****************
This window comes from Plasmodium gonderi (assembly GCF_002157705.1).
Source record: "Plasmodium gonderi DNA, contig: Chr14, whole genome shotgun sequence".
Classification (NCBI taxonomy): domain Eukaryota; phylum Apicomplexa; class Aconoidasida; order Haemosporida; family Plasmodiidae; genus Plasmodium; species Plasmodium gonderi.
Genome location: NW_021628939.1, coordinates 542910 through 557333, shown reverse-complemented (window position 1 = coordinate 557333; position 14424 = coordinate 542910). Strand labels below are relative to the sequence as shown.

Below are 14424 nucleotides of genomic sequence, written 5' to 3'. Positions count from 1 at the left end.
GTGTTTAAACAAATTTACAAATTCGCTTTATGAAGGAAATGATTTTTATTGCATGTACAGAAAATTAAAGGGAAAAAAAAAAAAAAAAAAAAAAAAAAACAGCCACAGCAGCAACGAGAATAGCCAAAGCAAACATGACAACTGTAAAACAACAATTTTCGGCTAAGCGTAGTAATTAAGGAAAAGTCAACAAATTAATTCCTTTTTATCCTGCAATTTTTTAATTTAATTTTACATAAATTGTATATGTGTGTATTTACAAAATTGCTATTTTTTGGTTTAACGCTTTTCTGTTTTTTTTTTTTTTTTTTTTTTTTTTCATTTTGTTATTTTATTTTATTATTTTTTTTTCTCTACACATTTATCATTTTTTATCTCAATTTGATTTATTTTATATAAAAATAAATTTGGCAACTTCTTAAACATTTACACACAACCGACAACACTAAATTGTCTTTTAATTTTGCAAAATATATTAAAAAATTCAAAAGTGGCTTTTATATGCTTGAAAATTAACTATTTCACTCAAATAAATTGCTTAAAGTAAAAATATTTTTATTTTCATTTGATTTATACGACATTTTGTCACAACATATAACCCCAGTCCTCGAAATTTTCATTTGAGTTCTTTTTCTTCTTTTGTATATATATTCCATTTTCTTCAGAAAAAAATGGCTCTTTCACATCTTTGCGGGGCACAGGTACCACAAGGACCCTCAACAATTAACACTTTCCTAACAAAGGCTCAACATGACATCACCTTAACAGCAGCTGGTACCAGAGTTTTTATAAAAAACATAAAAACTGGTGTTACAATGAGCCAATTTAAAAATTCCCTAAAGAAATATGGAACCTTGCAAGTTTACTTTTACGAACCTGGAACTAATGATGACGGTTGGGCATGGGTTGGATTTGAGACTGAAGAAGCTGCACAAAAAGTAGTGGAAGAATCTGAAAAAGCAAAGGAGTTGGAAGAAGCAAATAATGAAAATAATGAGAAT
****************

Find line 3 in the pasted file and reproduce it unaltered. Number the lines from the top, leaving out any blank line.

Classification (NCBI taxonomy): domain Eukaryota; phylum Apicomplexa; class Aconoidasida; order Haemosporida; family Plasmodiidae; genus Plasmodium; species Plasmodium gonderi.